• I Am a Man: Chief Standing Bear’s Journey for Justice  [historical account of one of Nebraska most important Native American leaders and his impact on United States history]
  • The Jack Reacher series  [suspense-thrillers — lone-hero — lots of violence]
  • Killers of the Flower Moon  [historical non-fiction about the crimes perpetrated against the Osage Nation to drive to drive them from their oil-rich lands]
  • The Kite Runner  [stories with diverse ethnic and cultural backgrounds; tales of redemption; stories of refugees]
  • The Left Behind Series  [Adventure thrillers with a strong religious bent, featuring spiritual warfare between the forces of Good and Evil]
  • Marley & Me  [sentimental look at the relationships betweens humans and the pets who adopt them / non-fiction]
  • Peace Like a River  [stories told by youthful protagonists; set in the midwest; strong family bonds; mysticism]
  • People of the Book  [follows the lives of the different owners of a particular religious tome as it passes from hand-to-hand through the decades]
  • The Perfect Storm  [gripping look at “Man vs. Nature” experiences, mostly non-fiction]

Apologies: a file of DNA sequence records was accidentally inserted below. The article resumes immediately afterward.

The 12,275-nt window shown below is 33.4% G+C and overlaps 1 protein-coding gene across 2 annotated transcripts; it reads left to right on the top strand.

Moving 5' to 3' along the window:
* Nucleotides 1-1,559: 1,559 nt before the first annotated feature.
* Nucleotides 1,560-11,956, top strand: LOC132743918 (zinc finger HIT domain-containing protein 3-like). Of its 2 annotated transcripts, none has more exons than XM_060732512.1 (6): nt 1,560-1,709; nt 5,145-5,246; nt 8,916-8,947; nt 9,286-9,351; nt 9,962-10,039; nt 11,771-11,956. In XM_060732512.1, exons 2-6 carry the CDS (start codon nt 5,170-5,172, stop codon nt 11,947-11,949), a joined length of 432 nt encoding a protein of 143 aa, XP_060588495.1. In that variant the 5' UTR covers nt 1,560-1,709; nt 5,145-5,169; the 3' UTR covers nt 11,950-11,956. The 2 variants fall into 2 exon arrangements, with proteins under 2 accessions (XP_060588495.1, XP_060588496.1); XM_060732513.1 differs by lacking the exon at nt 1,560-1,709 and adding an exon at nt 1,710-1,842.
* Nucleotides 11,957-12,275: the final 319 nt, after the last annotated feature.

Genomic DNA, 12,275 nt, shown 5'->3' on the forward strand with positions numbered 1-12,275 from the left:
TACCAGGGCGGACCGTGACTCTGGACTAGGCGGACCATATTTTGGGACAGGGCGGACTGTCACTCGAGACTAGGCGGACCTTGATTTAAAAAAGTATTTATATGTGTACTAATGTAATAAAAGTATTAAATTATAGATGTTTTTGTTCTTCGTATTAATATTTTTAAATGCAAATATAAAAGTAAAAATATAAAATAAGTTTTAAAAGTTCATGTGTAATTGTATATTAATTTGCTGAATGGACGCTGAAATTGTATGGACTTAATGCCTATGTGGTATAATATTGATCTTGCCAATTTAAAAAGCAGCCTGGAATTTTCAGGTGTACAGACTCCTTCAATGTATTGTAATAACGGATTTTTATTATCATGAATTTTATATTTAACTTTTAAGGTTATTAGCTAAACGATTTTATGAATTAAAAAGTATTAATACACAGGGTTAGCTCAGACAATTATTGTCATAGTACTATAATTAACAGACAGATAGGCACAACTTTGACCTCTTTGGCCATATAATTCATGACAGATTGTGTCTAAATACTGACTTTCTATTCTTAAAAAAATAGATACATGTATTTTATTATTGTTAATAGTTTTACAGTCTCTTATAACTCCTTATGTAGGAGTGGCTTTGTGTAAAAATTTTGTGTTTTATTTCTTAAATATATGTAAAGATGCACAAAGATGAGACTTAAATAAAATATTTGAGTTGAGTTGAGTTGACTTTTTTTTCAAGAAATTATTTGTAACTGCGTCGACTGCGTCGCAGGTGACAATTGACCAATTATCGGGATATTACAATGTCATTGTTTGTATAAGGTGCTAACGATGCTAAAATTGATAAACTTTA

• Plainsong  [quiet character studies with a strong sense of place; forging non-traditional families when the traditional bonds break down]
  • Stranger Things  [TV series that pays homage to early 1980s geeky references, including SF, horror and mystery in literature, movies and TV]
  • To Kill a Mockingbird  [Southern family legal drama, with elements of history, racism, mystery, “Father as hero”, and a strong youthful narrative voice]
  • The Thirteenth Tale  [moody tale, harkening back to gothic novels of the 1800s and 1900s – a story about the power of good literature]
  • The Twilight Series  [angsty young-adult vampires or paranormal, frequently with tragic love story]
  • The Woman in the Window  [tense psychological thriller featuring an unreliable narrator]
  • The Worst Hard Time  [narrative history of the Dust Bowl Years (1930s) in the Midwest of the United States]

This page last updated in May 2023 sdc